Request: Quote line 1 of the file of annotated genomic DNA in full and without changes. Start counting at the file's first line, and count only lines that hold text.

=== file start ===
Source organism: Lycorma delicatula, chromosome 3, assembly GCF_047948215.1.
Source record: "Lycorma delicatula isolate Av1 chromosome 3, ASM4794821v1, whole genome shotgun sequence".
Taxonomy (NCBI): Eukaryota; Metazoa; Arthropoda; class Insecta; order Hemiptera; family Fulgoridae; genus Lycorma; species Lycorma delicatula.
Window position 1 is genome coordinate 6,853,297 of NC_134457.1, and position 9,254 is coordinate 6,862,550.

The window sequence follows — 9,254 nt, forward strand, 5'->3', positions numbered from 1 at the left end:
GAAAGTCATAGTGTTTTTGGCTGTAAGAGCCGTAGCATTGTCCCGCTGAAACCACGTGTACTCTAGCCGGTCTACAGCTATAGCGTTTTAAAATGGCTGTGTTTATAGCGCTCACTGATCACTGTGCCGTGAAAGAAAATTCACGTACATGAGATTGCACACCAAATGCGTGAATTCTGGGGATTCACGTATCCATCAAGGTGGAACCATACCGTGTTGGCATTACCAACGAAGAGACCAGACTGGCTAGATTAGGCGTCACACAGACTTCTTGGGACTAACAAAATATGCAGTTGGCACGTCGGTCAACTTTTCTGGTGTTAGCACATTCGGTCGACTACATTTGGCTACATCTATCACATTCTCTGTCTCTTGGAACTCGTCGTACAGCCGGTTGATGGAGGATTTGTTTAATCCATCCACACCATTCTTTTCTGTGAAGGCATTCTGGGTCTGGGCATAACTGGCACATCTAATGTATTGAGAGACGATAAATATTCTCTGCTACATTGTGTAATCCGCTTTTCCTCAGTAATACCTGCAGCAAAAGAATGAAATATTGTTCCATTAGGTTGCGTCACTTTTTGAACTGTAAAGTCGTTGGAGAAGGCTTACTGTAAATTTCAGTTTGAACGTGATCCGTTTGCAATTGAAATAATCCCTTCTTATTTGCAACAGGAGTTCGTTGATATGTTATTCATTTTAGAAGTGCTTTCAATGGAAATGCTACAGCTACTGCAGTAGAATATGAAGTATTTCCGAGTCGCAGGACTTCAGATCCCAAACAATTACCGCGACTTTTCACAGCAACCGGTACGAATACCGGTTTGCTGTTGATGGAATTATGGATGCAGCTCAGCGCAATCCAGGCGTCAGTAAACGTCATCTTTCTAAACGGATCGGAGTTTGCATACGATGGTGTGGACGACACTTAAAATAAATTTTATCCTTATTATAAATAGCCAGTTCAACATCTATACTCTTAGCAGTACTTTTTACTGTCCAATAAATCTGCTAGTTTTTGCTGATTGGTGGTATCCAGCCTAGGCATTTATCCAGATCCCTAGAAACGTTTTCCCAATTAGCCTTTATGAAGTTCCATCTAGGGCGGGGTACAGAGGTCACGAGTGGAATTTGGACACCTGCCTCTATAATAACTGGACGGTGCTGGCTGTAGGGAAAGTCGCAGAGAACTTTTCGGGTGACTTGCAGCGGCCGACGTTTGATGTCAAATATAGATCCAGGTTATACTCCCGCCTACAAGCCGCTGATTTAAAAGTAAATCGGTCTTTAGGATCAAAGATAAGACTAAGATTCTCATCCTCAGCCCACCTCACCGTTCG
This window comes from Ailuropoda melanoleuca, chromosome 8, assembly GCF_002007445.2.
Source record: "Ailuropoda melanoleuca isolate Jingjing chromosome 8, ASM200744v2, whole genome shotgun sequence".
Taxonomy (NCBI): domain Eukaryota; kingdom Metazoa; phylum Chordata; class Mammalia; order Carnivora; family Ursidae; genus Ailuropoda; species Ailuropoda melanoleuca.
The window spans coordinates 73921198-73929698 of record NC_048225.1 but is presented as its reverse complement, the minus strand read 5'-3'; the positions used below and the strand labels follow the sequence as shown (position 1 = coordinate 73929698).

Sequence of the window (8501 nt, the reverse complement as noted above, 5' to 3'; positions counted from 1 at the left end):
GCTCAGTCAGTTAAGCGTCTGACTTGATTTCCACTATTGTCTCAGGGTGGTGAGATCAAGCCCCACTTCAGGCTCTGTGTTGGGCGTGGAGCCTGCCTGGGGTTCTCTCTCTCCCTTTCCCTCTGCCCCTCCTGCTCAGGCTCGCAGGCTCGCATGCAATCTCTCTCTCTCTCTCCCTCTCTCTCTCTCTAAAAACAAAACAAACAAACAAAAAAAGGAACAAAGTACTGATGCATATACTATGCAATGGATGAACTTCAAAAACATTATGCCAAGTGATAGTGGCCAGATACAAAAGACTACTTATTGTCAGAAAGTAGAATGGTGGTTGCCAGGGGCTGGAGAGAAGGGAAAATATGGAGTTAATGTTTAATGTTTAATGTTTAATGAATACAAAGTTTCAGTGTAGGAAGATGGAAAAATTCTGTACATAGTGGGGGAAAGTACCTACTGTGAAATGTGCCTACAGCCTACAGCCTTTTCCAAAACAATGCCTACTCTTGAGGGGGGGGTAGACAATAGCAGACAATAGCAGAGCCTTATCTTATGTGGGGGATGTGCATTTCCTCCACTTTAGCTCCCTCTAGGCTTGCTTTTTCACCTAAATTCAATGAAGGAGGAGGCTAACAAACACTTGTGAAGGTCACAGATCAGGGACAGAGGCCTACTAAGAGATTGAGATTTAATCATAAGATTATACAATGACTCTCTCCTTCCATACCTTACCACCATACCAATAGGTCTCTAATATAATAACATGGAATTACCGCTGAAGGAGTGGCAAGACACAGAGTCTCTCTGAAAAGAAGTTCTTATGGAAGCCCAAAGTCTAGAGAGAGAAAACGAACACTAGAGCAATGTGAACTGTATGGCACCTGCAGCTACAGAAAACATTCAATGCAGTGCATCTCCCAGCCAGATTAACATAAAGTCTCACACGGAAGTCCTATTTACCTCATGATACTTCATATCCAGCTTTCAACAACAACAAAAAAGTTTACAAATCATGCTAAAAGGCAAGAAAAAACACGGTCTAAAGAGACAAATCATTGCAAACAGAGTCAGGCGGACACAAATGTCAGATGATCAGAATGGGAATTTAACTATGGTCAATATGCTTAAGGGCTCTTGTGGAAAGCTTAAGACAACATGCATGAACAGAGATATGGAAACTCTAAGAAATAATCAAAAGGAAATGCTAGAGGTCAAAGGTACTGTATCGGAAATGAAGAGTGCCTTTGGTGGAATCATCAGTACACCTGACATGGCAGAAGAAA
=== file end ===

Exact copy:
Source organism: Lycorma delicatula, chromosome 3, assembly GCF_047948215.1.